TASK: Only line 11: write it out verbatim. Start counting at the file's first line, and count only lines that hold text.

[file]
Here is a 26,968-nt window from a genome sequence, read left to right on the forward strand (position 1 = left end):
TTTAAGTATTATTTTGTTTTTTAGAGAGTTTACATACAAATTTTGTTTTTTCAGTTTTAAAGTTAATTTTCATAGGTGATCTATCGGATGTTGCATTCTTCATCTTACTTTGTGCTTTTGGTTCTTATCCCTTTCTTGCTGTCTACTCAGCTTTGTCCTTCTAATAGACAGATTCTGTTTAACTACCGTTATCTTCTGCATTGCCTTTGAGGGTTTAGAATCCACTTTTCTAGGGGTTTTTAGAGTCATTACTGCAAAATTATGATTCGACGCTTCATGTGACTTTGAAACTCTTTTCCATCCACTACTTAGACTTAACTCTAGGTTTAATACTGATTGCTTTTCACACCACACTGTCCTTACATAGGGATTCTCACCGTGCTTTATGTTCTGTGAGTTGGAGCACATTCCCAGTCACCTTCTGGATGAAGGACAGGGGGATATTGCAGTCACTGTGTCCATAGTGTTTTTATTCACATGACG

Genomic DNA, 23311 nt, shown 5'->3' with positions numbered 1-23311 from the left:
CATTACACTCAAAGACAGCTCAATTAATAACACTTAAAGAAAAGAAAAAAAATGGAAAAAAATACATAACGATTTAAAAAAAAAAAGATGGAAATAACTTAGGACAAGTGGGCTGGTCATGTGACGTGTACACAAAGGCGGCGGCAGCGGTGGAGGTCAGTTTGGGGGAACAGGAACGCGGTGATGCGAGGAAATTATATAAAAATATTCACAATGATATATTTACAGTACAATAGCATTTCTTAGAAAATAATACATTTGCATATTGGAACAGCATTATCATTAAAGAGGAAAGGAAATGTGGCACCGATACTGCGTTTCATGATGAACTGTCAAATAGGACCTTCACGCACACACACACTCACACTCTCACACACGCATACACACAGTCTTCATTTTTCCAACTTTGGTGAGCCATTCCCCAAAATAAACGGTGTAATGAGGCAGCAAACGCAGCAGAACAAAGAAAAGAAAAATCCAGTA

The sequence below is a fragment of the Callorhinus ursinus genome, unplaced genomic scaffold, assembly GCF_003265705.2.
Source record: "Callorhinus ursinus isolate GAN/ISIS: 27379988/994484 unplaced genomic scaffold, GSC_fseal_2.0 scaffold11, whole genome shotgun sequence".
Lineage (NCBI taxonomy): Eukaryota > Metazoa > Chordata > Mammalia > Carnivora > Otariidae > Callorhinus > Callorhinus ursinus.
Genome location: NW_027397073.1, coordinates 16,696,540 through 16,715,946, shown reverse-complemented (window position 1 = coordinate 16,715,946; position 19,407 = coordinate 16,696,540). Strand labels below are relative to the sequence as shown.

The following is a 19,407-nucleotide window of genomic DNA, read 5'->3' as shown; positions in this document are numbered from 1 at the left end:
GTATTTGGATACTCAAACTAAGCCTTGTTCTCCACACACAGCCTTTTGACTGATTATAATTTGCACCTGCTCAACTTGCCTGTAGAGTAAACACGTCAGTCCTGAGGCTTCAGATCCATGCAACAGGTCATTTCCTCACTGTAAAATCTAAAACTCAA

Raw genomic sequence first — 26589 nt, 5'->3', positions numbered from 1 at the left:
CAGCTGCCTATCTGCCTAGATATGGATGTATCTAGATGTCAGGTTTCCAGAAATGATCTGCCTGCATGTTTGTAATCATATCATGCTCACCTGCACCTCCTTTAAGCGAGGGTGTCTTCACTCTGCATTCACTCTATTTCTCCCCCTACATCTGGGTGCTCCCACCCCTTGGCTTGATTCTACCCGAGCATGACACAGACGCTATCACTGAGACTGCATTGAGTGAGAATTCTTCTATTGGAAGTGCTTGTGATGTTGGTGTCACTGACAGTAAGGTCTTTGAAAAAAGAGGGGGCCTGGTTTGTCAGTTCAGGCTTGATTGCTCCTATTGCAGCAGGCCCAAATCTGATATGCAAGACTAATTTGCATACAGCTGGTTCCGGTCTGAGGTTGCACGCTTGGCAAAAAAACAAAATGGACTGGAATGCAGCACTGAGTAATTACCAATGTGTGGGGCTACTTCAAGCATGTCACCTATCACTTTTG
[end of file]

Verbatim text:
Raw genomic sequence first — 26589 nt, 5'->3', positions numbered from 1 at the left: